My father made sure for us to be unbiased and to be accepting of all cultures and religions. He cared for everyone equally and wanted us to grow up the same way. He never failed to help anyone in need. There were a few more incidents that resonate his thoughtful nature. One such story I heard was from my elder sister, Dr Tasneem Siddiqui. At the death of our national poet, Kazi Nazrul Islam, my father rushed to the hospital with my sister to check up on the situation. Upon reaching, he found out that they were planning on burying him in Bangla Academy. He immediately disapproved, saying the beloved poet would not be able to rest peacefully amidst the hustle and bustle in Bangla Academy. He then suggested the grave should be placed in Dhaka University beside the mosque, knowing the poet would appreciate that. He got so busy making arrangements for the grave that he completely forgot about my sister and left to ensure everything went right during the burial. As I mentioned before, my siblings and I had a very fun childhood. One of my fondest memories from that time was going to Lalon Akhra with him- a night filled with folk songs, shows and all forms of cultural entertainment. My father, along with Professor Mansuruddin spent the night discussing ways to take this to a higher platform. I noticed how he thrived to bring every character and story to life. His show Hiramon, in BTV, a national channel, was where most of his characters were brought to life.
Whenever we went to our grandmother’s house in Tangail, the journey there would be full of stories by my father. We had a few landmarks along the path, and each time we passed by those places, he would let us in on facts and stories attached to them. It was never a boring journey with him around. He was an amazing storyteller, and folklore remains within us because of him. Every time I hear the term “Boi Mela” the first person who comes to my mind is my father. I remember I was in grade nine and my father was the director-general of Bangla Academy at that time. Often, I would pick him up from his workplace on my way back home, since my school ended at 1:30 pm and by 2:00 pm he would too. Sometimes he would be so occupied with his experiments and meetings he would completely forget that his little daughter was there, waiting to take him home. Other staff members would pitifully look at me and bring me light snacks, knowing I was starving after a tiring day at school. They would go to my father to remind him he needs to wrap up. Back then, the only thing he could think of was how to make Bangla language and culture gain more recognition. Since 1972, during the celebration of 21st February, Chittaranjan Saha, the famous publisher of Puthighor and Muktadhara publishers, used to sell his bangal publications in Bangla Academy premises. When my father became the director-general of Bangla Academy he took the initiative to arrange a month long book fair to replicate the ones that took place at Santiniketan. He then sat with the publishers and created what we now call the Ekushey Boi Mela. The love my father had for our language then transcended in the form of this event. They brought out the culture of our country through this fair. Potters and other folk artists from all over Bangladesh came to Dhaka with their artwork and stayed in Bangla Academy during the time of the fair to showcase their skills. My father’s active role in this affair is undeniable. Thanks to the activism of Bangla Academy, and that book fair has come to this glorious position today. If it had not been for Dr Ashraf Siddiqui, people from all over the country would not have such an amazing event that brings everyone together to cherish our beautiful language.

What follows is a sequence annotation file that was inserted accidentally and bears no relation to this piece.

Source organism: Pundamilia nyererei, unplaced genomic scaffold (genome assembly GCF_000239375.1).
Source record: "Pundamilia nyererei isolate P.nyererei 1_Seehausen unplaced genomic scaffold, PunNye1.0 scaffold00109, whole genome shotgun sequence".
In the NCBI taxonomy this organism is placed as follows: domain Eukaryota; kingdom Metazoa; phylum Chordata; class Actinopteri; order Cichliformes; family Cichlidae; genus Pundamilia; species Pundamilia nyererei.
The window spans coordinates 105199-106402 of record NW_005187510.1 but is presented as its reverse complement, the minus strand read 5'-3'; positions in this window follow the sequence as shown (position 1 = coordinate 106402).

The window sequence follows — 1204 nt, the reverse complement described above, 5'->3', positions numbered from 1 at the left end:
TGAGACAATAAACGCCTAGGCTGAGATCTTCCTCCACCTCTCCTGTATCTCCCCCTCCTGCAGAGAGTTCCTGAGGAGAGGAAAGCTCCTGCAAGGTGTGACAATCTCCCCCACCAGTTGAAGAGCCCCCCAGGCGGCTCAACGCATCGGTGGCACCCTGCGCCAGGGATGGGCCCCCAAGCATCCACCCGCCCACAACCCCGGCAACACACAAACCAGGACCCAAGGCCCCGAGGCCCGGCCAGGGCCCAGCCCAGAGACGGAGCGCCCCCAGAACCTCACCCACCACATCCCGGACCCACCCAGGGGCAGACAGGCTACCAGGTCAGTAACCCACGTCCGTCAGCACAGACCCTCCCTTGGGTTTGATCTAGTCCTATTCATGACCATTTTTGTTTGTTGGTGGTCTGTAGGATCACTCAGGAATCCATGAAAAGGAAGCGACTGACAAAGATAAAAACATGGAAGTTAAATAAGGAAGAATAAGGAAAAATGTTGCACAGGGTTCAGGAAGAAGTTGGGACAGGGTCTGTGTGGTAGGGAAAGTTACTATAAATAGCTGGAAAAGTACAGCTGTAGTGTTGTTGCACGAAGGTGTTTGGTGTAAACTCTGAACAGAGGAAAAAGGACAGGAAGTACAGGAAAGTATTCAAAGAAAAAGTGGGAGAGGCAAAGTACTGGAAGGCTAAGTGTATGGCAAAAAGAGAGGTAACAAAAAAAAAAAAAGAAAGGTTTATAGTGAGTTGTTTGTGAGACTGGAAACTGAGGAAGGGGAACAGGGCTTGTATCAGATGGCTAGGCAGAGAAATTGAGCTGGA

It delights me to call myself the daughter of such a patriot who played a significant role in highlighting the importance of our mother language to the country and even the world. The more I think of my father, the more I realize how lucky I was to have had such an incredible human being in my life. He taught us to be spontaneous, adventurous, and never to forget our roots. If I could, I would talk about him all the time- to anyone and everyone. I want the world to know what an amazing person he was and how he left an imprint on the lives of every single person he associated with. I am a proud daughter to have been blessed with the best father.